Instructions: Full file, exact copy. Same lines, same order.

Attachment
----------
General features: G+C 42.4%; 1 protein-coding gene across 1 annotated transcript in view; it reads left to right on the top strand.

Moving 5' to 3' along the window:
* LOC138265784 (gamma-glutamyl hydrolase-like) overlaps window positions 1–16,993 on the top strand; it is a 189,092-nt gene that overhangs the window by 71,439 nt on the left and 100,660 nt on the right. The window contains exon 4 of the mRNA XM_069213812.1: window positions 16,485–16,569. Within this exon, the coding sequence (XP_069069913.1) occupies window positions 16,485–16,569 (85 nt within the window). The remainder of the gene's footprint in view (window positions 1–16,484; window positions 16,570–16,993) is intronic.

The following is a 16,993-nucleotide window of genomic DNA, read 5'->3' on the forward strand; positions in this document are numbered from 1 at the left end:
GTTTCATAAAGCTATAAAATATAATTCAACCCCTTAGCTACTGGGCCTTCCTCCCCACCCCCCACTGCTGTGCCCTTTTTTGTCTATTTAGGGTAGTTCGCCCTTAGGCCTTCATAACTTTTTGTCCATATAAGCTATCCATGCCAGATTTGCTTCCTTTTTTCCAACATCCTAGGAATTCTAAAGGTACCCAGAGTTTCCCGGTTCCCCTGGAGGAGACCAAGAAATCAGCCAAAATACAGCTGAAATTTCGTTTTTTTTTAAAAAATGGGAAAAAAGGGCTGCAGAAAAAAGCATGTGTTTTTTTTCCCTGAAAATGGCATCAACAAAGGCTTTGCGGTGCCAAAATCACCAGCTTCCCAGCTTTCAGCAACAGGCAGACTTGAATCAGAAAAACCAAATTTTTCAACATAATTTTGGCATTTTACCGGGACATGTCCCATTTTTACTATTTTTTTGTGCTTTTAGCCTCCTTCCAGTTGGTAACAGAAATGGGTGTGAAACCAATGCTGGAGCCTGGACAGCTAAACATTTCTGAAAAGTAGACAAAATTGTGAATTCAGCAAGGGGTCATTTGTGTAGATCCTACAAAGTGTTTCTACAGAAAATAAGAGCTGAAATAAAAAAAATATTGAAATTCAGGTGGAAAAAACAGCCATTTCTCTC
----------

General features: G+C 42.4%; 1 protein-coding gene across 1 annotated transcript in view; it reads left to right on the top strand.

Moving 5' to 3' along the window:
* LOC138265784 (gamma-glutamyl hydrolase-like) overlaps window positions 1–16,993 on the top strand; it is a 189,092-nt gene that overhangs the window by 71,439 nt on the left and 100,660 nt on the right. The window contains exon 4 of the mRNA XM_069213812.1: window positions 16,485–16,569. Within this exon, the coding sequence (XP_069069913.1) occupies window positions 16,485–16,569 (85 nt within the window). The remainder of the gene's footprint in view (window positions 1–16,484; window positions 16,570–16,993) is intronic.

The following is a 16,993-nucleotide window of genomic DNA, read 5'->3' on the forward strand; positions in this document are numbered from 1 at the left end:
GTTTCATAAAGCTATAAAATATAATTCAACCCCTTAGCTACTGGGCCTTCCTCCCCACCCCCCACTGCTGTGCCCTTTTTTGTCTATTTAGGGTAGTTCGCCCTTAGGCCTTCATAACTTTTTGTCCATATAAGCTATCCATGCCAGATTTGCTTCCTTTTTTCCAACATCCTAGGAATTCTAAAGGTACCCAGAGTTTCCCGGTTCCCCTGGAGGAGACCAAGAAATCAGCCAAAATACAGCTGAAATTTCGTTTTTTTTTAAAAAATGGGAAAAAAGGGCTGCAGAAAAAAGCATGTGTTTTTTTTCCCTGAAAATGGCATCAACAAAGGCTTTGCGGTGCCAAAATCACCAGCTTCCCAGCTTTCAGCAACAGGCAGACTTGAATCAGAAAAACCAAATTTTTCAACATAATTTTGGCATTTTACCGGGACATGTCCCATTTTTACTATTTTTTTGTGCTTTTAGCCTCCTTCCAGTTGGTAACAGAAATGGGTGTGAAACCAATGCTGGAGCCTGGACAGCTAAACATTTCTGAAAAGTAGACAAAATTGTGAATTCAGCAAGGGGTCATTTGTGTAGATCCTACAAAGTGTTTCTACAGAAAATAAGAGCTGAAATAAAAAAAATATTGAAATTCAGGTGGAAAAAACAGCCATTTCTCTC